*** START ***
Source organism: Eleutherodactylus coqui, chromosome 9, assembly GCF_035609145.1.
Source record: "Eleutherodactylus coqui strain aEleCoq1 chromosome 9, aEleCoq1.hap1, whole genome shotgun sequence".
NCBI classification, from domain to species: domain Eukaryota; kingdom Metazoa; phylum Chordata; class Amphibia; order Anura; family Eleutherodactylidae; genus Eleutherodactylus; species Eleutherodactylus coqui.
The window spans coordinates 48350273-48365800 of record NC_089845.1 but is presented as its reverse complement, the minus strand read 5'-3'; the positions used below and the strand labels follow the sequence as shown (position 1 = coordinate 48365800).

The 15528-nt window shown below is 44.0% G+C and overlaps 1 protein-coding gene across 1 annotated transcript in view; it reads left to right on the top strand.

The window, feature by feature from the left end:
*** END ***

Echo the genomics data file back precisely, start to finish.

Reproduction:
Source organism: Eleutherodactylus coqui, chromosome 9, assembly GCF_035609145.1.
Source record: "Eleutherodactylus coqui strain aEleCoq1 chromosome 9, aEleCoq1.hap1, whole genome shotgun sequence".
NCBI classification, from domain to species: domain Eukaryota; kingdom Metazoa; phylum Chordata; class Amphibia; order Anura; family Eleutherodactylidae; genus Eleutherodactylus; species Eleutherodactylus coqui.
The window spans coordinates 48350273-48365800 of record NC_089845.1 but is presented as its reverse complement, the minus strand read 5'-3'; the positions used below and the strand labels follow the sequence as shown (position 1 = coordinate 48365800).

The 15528-nt window shown below is 44.0% G+C and overlaps 1 protein-coding gene across 1 annotated transcript in view; it reads left to right on the top strand.

The window, feature by feature from the left end: